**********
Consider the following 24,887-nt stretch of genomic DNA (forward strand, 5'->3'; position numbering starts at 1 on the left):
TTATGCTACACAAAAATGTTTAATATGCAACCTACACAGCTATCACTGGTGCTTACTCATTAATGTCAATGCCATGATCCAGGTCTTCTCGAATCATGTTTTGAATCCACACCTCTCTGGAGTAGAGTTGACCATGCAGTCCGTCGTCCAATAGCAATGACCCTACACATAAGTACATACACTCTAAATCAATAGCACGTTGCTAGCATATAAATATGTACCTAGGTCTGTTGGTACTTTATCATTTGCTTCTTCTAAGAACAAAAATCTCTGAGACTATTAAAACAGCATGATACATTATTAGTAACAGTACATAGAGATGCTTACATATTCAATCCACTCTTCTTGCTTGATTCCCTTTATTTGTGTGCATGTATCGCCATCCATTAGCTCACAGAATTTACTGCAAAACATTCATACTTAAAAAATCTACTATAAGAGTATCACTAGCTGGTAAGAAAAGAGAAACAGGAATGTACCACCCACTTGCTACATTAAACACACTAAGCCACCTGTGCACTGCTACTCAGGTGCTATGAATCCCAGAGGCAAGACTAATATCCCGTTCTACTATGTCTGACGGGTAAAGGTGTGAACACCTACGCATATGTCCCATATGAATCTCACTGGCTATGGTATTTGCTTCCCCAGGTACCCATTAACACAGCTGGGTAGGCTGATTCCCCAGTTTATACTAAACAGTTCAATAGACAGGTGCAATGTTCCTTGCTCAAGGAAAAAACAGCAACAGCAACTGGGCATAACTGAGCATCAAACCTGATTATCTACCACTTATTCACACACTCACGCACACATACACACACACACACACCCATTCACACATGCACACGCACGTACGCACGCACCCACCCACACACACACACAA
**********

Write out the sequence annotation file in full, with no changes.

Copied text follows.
Consider the following 24,887-nt stretch of genomic DNA (forward strand, 5'->3'; position numbering starts at 1 on the left):
TTATGCTACACAAAAATGTTTAATATGCAACCTACACAGCTATCACTGGTGCTTACTCATTAATGTCAATGCCATGATCCAGGTCTTCTCGAATCATGTTTTGAATCCACACCTCTCTGGAGTAGAGTTGACCATGCAGTCCGTCGTCCAATAGCAATGACCCTACACATAAGTACATACACTCTAAATCAATAGCACGTTGCTAGCATATAAATATGTACCTAGGTCTGTTGGTACTTTATCATTTGCTTCTTCTAAGAACAAAAATCTCTGAGACTATTAAAACAGCATGATACATTATTAGTAACAGTACATAGAGATGCTTACATATTCAATCCACTCTTCTTGCTTGATTCCCTTTATTTGTGTGCATGTATCGCCATCCATTAGCTCACAGAATTTACTGCAAAACATTCATACTTAAAAAATCTACTATAAGAGTATCACTAGCTGGTAAGAAAAGAGAAACAGGAATGTACCACCCACTTGCTACATTAAACACACTAAGCCACCTGTGCACTGCTACTCAGGTGCTATGAATCCCAGAGGCAAGACTAATATCCCGTTCTACTATGTCTGACGGGTAAAGGTGTGAACACCTACGCATATGTCCCATATGAATCTCACTGGCTATGGTATTTGCTTCCCCAGGTACCCATTAACACAGCTGGGTAGGCTGATTCCCCAGTTTATACTAAACAGTTCAATAGACAGGTGCAATGTTCCTTGCTCAAGGAAAAAACAGCAACAGCAACTGGGCATAACTGAGCATCAAACCTGATTATCTACCACTTATTCACACACTCACGCACACATACACACACACACACACCCATTCACACATGCACACGCACGTACGCACGCACCCACCCACACACACACACAA